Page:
Working with dynamic actions and Partial Views in the CODE Framework – Part 1

by Joseph on Jan 23rd in .Net, C#, CODE Framework, WPF, XAML

Recently, I had a need to create a CODE Framework application with partial views, which included different ViewActions based on which Partial View was visible at the time. I found it to be a fairly interesting problem, and decided to share my solution.

Since I obviously can’t blog with pictures of the customer application, I decided to steal a page from Devlin Liles and write a Pizza restaurant application.

The end result should look something like the following two pictures:

End result - Pizza

Final result of the pizza ordering

End result - Sides

Final result of the “sides” ordering

The first step is to configure the layout to allow the slightly unusual format. Typically, in a CODE Framework application, the standard view allows for two view areas.

This image shows the views above. The search box is the secondary form, and the list is the primary form.

Primary and secondary view

Example of primary and secondary views

In this case, we need to add the third area… The column with the buttons for “Pizza Selection” and “Side Selection” on the left hand side.

The way I chose to tackle this was to bring the ResourceDictionary from the framework into the application, and work directly with the Resource Dictionary, rather than trying to override it in another file. This particular dictionary is “Metro-Layout-PrimarySecondaryForm.Xaml”. Always remember: you can download the source for the CODE Framework from CodePlex, not just the runtime DLLs. If you get the source code, you can work with the Resource Dictionaries, source code, etc at any time.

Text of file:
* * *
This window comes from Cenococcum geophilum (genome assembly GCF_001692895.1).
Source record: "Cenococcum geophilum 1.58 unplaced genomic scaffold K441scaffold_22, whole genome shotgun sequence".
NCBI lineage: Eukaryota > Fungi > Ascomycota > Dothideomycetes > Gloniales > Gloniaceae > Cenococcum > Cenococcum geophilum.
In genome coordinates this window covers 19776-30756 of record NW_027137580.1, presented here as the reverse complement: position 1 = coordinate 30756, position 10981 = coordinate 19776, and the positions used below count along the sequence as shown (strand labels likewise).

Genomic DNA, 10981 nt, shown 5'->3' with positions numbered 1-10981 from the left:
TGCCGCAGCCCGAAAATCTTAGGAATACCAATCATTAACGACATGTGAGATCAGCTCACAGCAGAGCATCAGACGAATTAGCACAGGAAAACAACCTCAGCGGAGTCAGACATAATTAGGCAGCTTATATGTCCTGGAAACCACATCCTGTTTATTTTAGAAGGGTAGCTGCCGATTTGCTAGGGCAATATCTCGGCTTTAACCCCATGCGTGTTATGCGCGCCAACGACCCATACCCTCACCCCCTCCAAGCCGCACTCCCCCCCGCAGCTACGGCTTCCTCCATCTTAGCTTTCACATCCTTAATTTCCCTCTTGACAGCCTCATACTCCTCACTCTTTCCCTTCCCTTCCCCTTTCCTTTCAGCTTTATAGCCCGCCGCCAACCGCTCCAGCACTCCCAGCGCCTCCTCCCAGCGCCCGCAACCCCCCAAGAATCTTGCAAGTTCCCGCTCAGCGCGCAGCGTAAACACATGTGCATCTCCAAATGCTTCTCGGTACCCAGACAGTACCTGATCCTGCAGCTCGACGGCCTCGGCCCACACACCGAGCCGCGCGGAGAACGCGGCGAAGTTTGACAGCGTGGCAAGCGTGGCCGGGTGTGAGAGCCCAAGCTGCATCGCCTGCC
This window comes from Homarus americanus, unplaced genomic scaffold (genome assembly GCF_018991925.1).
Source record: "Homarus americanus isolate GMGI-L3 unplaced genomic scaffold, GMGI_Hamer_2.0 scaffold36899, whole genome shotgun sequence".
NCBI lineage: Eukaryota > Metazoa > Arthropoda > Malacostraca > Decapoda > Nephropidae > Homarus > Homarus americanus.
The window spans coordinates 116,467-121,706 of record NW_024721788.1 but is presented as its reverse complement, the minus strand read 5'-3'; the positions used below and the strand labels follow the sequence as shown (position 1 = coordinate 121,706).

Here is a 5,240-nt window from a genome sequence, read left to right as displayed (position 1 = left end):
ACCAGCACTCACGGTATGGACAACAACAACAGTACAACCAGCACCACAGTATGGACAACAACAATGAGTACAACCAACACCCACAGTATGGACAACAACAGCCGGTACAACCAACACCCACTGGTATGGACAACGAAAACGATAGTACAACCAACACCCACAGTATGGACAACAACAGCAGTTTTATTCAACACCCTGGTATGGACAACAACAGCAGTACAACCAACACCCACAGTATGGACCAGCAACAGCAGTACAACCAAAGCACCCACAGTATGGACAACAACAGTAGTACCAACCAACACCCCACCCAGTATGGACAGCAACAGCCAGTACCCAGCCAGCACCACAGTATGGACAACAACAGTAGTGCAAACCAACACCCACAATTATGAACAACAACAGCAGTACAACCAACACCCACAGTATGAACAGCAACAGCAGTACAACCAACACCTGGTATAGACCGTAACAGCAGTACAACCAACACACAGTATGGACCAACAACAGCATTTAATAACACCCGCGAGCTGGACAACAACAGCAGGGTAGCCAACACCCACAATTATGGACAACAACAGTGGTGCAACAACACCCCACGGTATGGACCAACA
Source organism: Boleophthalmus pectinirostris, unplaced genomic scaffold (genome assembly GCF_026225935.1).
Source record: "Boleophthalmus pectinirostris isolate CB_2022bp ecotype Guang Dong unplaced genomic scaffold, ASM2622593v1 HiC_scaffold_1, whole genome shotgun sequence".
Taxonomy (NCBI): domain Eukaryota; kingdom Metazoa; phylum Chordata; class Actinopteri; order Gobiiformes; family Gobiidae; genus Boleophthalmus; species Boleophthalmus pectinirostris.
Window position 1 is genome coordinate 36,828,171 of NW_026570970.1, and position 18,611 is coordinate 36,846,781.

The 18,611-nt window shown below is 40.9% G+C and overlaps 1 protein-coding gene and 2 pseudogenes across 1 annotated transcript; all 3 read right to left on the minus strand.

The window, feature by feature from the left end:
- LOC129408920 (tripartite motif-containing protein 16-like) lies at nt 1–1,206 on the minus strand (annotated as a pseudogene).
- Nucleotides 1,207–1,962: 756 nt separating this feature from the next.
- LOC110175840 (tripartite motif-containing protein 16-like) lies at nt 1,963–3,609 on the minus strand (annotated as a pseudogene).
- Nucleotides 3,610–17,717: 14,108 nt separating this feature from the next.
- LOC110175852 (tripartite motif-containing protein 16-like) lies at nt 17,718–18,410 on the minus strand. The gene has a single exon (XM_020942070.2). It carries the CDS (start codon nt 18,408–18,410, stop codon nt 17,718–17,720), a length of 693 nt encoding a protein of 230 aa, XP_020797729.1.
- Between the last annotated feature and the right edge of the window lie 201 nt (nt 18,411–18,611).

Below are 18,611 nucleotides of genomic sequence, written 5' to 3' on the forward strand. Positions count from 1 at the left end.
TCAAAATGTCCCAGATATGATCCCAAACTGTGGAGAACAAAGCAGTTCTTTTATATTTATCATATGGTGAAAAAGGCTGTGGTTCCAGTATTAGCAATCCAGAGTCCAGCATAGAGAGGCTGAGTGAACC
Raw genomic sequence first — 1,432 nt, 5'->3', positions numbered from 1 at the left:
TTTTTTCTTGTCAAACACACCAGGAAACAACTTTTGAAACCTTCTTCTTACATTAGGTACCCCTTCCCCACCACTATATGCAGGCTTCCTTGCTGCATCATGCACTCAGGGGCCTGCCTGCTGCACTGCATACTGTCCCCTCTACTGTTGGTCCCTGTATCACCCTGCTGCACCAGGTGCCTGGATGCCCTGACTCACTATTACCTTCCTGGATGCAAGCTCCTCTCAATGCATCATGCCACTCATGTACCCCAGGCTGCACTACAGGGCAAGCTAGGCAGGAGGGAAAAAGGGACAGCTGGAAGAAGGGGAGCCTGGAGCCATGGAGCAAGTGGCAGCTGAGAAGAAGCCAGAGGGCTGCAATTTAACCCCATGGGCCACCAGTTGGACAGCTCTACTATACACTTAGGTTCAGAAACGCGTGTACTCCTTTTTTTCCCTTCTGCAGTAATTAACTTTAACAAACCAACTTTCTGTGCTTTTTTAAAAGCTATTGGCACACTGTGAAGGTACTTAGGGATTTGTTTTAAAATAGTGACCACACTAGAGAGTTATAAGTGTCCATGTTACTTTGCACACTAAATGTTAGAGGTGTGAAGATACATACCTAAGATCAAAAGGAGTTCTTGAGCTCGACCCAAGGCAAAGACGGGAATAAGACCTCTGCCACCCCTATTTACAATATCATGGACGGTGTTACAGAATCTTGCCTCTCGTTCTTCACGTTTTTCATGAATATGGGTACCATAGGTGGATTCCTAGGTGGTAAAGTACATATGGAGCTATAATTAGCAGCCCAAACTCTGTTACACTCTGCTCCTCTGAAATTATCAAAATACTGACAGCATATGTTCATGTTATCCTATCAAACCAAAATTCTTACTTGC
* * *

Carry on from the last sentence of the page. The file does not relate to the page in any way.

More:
In this particular case, I want to modify this particular style:

[gist id=”4601281″  file = “gistfile9.xml”]

to make it look like the following style:

[gist id=”4601281″  file = “gistfile10.xml”]

The only significant change was the addition of this line: “SecondaryUIElementAlignmentChangeSize =’1′” in the Grid properties. However, this tells the grid to split on a vertical axis, instead of a horizontal axis, if the secondary view is ever larger than 1 pixel. Which it almost always is.

Once this is accomplished, the actual views can be created, and the view models can be coded.

The following view demonstrates using the PrimarySecondaryFormLayout-Vertical-Split as well as the CODE Framework Partial View method to create a shell, in which we can load child partial views.

[gist id=”4601281″  file = “gistfile11.xml”]

The partial view may look a little daunting, but it really isn’t. I’m going to assume that you have at least some familiarity with either the CODE Framework or ASP.Net MVC.

The PartialView control on the view allows us to call an action on a controller. In this case, I am specifying a specific controller: “ReviewController”, but the action is bound at runtime to a property in “ReviewViewModel” called “MainReviewScreen”.

[gist id=”4601281″  file = “gistfile12.cs”]

Once the MainReviewScreen updates, the Controller Action is called, and the Partial View is changed.

The action is fairly simple. It returns a view, but it returns it into the current view, in such a way as it can be used as a child item. In other words, it allows you to reuse a view as either a regular view, or a partial view!

[gist id=”4601281″  file = “gistfile2.cs”]

Once all of that has been accomplished… We get to add in what is now just a standard, run of the mill view.

[gist id=”4601281″  file = “gistfile3.xml”]

Yes, we could offload some of the templating to resource dictionaries. That’s not the point of this demo. Get over it. What IS worth noting is this:
Style=”{DynamicResource CODE.Framework-Layout-PrimarySecondaryFormLayout}”

That is the line that differentiates this style from our master. It tells us that THIS view will split the primary\secondary on the horizontal, not on the vertical. Which is important.

Ok. That’s enough for tonight. Next step is to get the view models working. That’s up for this weekend some time. Later!

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